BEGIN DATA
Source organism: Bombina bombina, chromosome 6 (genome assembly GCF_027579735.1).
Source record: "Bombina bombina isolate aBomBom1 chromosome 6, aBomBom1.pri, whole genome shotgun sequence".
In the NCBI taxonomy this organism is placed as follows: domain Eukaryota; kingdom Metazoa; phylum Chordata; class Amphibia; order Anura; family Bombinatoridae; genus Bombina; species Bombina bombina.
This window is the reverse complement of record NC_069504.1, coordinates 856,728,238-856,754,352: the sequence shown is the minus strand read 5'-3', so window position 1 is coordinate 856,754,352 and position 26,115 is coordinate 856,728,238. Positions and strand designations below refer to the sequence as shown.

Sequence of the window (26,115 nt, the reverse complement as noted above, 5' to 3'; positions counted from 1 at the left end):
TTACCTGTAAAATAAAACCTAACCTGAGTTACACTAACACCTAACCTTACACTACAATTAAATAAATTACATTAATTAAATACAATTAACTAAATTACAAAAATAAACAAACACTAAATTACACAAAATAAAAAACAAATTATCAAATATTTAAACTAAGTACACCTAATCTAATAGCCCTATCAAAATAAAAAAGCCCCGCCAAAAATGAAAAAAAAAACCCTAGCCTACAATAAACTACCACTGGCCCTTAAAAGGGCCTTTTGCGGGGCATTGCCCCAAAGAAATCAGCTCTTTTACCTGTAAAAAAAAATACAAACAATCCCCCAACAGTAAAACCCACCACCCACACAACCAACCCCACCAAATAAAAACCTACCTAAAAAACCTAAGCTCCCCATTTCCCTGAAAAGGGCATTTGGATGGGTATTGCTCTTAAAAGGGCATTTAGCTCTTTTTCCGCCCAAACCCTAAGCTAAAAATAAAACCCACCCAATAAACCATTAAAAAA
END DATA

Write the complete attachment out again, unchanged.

Source organism: Bombina bombina, chromosome 6 (genome assembly GCF_027579735.1).
Source record: "Bombina bombina isolate aBomBom1 chromosome 6, aBomBom1.pri, whole genome shotgun sequence".
In the NCBI taxonomy this organism is placed as follows: domain Eukaryota; kingdom Metazoa; phylum Chordata; class Amphibia; order Anura; family Bombinatoridae; genus Bombina; species Bombina bombina.
This window is the reverse complement of record NC_069504.1, coordinates 856,728,238-856,754,352: the sequence shown is the minus strand read 5'-3', so window position 1 is coordinate 856,754,352 and position 26,115 is coordinate 856,728,238. Positions and strand designations below refer to the sequence as shown.

Sequence of the window (26,115 nt, the reverse complement as noted above, 5' to 3'; positions counted from 1 at the left end):
TTACCTGTAAAATAAAACCTAACCTGAGTTACACTAACACCTAACCTTACACTACAATTAAATAAATTACATTAATTAAATACAATTAACTAAATTACAAAAATAAACAAACACTAAATTACACAAAATAAAAAACAAATTATCAAATATTTAAACTAAGTACACCTAATCTAATAGCCCTATCAAAATAAAAAAGCCCCGCCAAAAATGAAAAAAAAAACCCTAGCCTACAATAAACTACCACTGGCCCTTAAAAGGGCCTTTTGCGGGGCATTGCCCCAAAGAAATCAGCTCTTTTACCTGTAAAAAAAAATACAAACAATCCCCCAACAGTAAAACCCACCACCCACACAACCAACCCCACCAAATAAAAACCTACCTAAAAAACCTAAGCTCCCCATTTCCCTGAAAAGGGCATTTGGATGGGTATTGCTCTTAAAAGGGCATTTAGCTCTTTTTCCGCCCAAACCCTAAGCTAAAAATAAAACCCACCCAATAAACCATTAAAAAA